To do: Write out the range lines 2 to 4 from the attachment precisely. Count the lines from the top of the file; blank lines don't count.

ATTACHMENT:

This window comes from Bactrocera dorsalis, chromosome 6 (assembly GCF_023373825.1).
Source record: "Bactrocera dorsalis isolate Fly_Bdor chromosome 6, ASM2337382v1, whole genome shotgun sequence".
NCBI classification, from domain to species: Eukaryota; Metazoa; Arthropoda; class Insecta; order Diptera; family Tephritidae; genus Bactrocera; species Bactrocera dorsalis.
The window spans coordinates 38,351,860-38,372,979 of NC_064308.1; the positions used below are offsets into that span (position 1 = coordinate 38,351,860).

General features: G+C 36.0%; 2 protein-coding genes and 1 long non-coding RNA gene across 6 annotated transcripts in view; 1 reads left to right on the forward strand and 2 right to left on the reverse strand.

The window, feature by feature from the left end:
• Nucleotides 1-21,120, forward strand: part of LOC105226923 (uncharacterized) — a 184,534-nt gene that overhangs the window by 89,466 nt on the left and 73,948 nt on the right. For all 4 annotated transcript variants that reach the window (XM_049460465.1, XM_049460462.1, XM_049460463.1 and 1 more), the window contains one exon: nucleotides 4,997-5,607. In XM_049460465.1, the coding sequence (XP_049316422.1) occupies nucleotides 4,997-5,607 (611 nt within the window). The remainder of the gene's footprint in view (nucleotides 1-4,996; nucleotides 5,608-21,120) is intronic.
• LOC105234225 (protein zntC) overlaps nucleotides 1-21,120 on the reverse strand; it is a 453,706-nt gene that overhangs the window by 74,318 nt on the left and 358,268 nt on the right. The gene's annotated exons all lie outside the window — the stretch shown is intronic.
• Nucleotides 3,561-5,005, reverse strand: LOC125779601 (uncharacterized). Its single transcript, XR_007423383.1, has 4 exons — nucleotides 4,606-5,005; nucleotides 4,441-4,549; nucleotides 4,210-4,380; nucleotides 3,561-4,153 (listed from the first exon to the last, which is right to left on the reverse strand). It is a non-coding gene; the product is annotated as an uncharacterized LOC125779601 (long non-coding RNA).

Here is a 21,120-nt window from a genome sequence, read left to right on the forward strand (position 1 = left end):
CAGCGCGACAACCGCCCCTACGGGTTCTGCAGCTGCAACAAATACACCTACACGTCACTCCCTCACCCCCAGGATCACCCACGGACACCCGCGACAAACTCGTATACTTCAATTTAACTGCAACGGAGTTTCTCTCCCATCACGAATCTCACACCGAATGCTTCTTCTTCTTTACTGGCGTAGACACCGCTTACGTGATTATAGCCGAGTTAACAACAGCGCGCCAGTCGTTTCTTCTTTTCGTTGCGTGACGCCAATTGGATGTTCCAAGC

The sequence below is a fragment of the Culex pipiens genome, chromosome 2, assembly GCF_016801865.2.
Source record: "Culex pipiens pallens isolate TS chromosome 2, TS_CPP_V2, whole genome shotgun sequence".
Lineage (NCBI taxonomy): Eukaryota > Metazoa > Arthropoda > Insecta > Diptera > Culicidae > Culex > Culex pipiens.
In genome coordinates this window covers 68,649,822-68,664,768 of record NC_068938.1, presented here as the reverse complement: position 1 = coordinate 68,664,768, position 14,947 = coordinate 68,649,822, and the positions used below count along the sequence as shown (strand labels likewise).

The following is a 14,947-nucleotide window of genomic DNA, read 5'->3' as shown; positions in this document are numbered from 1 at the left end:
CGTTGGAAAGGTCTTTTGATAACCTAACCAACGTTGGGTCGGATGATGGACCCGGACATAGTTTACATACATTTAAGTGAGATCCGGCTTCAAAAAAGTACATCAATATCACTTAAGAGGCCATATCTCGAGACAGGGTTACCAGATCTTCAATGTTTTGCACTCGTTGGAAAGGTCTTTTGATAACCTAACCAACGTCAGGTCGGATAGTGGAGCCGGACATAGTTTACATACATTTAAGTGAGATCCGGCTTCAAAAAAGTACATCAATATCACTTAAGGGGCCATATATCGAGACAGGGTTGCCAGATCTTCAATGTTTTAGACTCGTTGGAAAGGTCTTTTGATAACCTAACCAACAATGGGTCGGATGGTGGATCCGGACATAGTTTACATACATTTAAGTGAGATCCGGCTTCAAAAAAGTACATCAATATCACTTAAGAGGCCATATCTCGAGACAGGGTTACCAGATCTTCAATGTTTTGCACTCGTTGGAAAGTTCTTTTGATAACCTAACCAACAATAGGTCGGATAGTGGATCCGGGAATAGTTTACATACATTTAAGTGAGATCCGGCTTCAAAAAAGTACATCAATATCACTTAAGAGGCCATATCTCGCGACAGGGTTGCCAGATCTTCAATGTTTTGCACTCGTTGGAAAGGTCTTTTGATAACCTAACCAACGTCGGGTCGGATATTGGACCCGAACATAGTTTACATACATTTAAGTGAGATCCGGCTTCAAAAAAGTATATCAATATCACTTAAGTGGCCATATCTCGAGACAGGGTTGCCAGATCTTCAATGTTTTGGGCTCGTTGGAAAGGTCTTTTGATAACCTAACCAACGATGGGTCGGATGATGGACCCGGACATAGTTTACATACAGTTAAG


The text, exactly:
Source record: "Bactrocera dorsalis isolate Fly_Bdor chromosome 6, ASM2337382v1, whole genome shotgun sequence".
NCBI classification, from domain to species: Eukaryota; Metazoa; Arthropoda; class Insecta; order Diptera; family Tephritidae; genus Bactrocera; species Bactrocera dorsalis.
The window spans coordinates 38,351,860-38,372,979 of NC_064308.1; the positions used below are offsets into that span (position 1 = coordinate 38,351,860).